Nobody saw it coming, but maybe we should have all along.
Heading into the penultimate stage of the 2020 Tour de France — a 36.2km individual time trial that finished up La Planche des Belles Filles — the smart money was on Primož Roglič to keep his yellow jersey. The Slovenian ace had looked bulletproof through three weeks of racing, warding off attacks from his top rivals. Adding to Roglič’s veneer of invincibility was his Jumbo-Visma team, which bossed the peloton like the old Team Sky of Chris Froome.
Just one rider dared challenge Roglič and Jumbo-Visma during the Tour: Slovenian Tadej Pogačar. Pogačar attacked with gusto in the Pyrenees and Massif Central, hoovering up two stage wins and vaulting into second place overall. Then, Pogačar lost steam in the Alps, ceding time on the summit finish to the Col de la Loze on stage 17.
With Pogačar facing a one-minute deficit and nursing tired legs, the stage was set for pro cycling to coronate Roglič as its new king.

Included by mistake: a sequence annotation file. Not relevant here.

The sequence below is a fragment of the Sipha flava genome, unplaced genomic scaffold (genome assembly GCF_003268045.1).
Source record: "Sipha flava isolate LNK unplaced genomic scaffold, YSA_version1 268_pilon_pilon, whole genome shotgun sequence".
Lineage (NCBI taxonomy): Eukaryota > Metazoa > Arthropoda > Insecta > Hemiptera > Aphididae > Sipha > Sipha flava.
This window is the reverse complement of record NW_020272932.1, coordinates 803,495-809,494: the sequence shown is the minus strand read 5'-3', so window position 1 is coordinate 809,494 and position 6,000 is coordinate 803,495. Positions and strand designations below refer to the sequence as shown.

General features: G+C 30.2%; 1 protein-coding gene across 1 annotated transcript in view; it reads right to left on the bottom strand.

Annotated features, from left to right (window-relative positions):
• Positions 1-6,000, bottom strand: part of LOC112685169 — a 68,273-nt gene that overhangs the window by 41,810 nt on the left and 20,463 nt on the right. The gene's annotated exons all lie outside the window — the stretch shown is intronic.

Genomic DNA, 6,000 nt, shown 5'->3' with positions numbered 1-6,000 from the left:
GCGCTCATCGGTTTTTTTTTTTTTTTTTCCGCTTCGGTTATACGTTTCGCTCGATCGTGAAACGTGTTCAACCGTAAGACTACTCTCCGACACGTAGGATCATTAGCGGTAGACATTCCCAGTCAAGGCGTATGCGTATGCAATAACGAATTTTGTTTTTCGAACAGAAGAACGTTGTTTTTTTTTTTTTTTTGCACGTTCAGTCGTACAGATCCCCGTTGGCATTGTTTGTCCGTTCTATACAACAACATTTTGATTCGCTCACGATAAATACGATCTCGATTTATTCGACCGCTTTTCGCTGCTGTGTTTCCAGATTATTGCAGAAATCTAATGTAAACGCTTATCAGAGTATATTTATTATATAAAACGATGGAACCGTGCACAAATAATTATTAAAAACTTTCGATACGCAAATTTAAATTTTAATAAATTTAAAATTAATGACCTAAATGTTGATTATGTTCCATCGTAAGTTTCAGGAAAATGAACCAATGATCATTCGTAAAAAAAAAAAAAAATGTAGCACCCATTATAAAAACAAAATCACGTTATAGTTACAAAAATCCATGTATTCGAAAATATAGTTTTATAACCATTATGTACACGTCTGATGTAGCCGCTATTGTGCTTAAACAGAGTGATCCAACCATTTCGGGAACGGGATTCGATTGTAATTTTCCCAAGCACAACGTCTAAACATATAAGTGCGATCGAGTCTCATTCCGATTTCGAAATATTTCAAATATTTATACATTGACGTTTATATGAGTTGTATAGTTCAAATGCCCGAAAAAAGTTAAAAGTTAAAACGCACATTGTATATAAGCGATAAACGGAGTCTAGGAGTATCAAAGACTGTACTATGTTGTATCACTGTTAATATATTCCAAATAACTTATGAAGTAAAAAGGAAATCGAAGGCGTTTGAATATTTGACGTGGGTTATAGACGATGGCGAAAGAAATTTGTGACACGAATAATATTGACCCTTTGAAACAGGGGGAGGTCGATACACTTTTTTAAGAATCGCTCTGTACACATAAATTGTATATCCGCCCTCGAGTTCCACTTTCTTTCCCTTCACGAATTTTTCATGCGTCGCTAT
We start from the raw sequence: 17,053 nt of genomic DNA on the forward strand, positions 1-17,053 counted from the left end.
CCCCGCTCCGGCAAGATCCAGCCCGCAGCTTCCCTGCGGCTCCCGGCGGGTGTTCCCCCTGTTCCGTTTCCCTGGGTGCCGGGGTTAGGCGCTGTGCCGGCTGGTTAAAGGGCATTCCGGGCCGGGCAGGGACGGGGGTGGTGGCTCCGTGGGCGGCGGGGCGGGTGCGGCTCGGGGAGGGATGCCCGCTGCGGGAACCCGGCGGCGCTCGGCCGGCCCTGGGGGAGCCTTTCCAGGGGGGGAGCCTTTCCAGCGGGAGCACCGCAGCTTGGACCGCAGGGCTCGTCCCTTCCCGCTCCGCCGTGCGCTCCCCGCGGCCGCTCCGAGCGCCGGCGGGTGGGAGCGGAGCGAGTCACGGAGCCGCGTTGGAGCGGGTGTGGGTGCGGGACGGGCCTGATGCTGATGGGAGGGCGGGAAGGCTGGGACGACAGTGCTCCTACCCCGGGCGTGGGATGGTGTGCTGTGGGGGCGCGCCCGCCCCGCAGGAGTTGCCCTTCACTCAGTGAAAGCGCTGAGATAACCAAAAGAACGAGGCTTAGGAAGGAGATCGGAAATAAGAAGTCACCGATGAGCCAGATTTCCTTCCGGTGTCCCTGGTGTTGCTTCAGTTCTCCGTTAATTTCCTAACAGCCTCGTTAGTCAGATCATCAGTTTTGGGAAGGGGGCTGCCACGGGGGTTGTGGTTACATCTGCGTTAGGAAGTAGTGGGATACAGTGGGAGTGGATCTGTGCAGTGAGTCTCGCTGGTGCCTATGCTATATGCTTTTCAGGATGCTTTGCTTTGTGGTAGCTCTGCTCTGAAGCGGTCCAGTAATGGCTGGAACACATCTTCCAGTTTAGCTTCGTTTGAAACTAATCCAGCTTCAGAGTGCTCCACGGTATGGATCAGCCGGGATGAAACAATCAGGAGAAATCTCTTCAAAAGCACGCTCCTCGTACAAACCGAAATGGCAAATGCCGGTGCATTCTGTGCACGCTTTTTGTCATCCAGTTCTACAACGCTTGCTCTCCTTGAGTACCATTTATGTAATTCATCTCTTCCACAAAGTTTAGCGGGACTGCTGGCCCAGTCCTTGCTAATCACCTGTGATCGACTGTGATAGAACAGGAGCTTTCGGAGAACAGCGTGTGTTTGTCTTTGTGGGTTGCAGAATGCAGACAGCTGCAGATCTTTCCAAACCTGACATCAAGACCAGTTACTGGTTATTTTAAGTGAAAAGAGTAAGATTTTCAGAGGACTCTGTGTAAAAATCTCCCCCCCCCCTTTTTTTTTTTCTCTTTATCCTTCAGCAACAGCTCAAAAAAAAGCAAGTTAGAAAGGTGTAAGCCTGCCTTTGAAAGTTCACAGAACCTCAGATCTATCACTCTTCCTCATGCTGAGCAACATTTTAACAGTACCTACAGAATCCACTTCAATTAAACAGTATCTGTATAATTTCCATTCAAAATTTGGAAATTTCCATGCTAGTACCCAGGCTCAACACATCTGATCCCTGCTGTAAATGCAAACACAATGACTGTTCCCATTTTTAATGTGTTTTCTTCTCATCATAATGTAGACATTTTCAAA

And then, the race was abruptly turned on its head along those 36 kilometers in northeastern France.
Pogačar leapt from the starting gate and sped into the route’s rolling first half, pushing a massive gear on his TT bicycle. His UAE-Team Emirates directors had removed his computer and power meter, to allow him to ride by feel and not numbers. By the course’s midpoint it was obvious that Pogačar felt great. Roglič, meanwhile, looked uncomfortable and awkward, shifting his position on his bike and pushing a slow cadence. Pogačar held a sizable gap at the base of the climb, where he jumped onto a road bike for the ascent.
Roglič also executed a bike change, but he looked out of sorts on the climb, his usual snappy high-cadence pedal stroke replaced by a jerky and slow one. By the summit, the race clock displayed a shocking verdict in the solo test of strength. Pogačar had beaten Roglič by nearly two minutes, and grabbed the yellow jersey by a wide margin.
For decades, cycling fans have repeated the tale of Greg LeMond, who took the yellow jersey from Laurent Fignon by eight seconds in the final time trial of the 1989 Tour. The current generation got its version of this incredible tale on stage 20 of the Tour de France. While Pogačar’s margin of victory was greater, the seemingly impossible nature of his feat carried the same weight as LeMond’s win from so many years ago. Nobody saw the Pogačar upset coming — even though we probably should have.